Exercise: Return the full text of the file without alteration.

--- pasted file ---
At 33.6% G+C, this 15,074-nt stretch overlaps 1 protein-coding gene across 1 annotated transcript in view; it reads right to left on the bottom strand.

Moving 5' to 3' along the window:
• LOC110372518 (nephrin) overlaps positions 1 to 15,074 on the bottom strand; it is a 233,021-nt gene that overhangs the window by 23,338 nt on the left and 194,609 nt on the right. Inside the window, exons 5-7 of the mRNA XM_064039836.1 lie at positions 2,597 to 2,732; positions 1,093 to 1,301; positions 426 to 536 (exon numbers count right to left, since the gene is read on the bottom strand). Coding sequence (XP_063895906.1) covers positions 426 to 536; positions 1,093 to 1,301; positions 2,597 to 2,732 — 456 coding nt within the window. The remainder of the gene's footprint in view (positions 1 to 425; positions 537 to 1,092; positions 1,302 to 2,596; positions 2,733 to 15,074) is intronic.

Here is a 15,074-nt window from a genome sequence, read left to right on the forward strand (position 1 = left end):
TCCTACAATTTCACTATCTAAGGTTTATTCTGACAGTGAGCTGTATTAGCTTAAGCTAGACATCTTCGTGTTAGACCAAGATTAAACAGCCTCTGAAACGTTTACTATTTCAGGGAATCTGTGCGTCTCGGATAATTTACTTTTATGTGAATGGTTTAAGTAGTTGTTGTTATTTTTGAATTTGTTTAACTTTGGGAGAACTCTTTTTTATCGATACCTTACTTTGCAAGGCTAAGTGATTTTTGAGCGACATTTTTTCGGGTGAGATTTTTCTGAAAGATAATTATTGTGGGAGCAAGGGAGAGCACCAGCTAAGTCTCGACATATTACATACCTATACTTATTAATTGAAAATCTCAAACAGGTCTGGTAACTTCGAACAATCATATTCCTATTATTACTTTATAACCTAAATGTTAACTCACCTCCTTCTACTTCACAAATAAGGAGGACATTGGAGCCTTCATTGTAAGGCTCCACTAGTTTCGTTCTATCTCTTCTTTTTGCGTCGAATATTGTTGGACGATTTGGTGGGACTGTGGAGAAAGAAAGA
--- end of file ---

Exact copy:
At 33.6% G+C, this 15,074-nt stretch overlaps 1 protein-coding gene across 1 annotated transcript in view; it reads right to left on the bottom strand.

Moving 5' to 3' along the window:
• LOC110372518 (nephrin) overlaps positions 1 to 15,074 on the bottom strand; it is a 233,021-nt gene that overhangs the window by 23,338 nt on the left and 194,609 nt on the right. Inside the window, exons 5-7 of the mRNA XM_064039836.1 lie at positions 2,597 to 2,732; positions 1,093 to 1,301; positions 426 to 536 (exon numbers count right to left, since the gene is read on the bottom strand). Coding sequence (XP_063895906.1) covers positions 426 to 536; positions 1,093 to 1,301; positions 2,597 to 2,732 — 456 coding nt within the window. The remainder of the gene's footprint in view (positions 1 to 425; positions 537 to 1,092; positions 1,302 to 2,596; positions 2,733 to 15,074) is intronic.

Here is a 15,074-nt window from a genome sequence, read left to right on the forward strand (position 1 = left end):
TCCTACAATTTCACTATCTAAGGTTTATTCTGACAGTGAGCTGTATTAGCTTAAGCTAGACATCTTCGTGTTAGACCAAGATTAAACAGCCTCTGAAACGTTTACTATTTCAGGGAATCTGTGCGTCTCGGATAATTTACTTTTATGTGAATGGTTTAAGTAGTTGTTGTTATTTTTGAATTTGTTTAACTTTGGGAGAACTCTTTTTTATCGATACCTTACTTTGCAAGGCTAAGTGATTTTTGAGCGACATTTTTTCGGGTGAGATTTTTCTGAAAGATAATTATTGTGGGAGCAAGGGAGAGCACCAGCTAAGTCTCGACATATTACATACCTATACTTATTAATTGAAAATCTCAAACAGGTCTGGTAACTTCGAACAATCATATTCCTATTATTACTTTATAACCTAAATGTTAACTCACCTCCTTCTACTTCACAAATAAGGAGGACATTGGAGCCTTCATTGTAAGGCTCCACTAGTTTCGTTCTATCTCTTCTTTTTGCGTCGAATATTGTTGGACGATTTGGTGGGACTGTGGAGAAAGAAAGA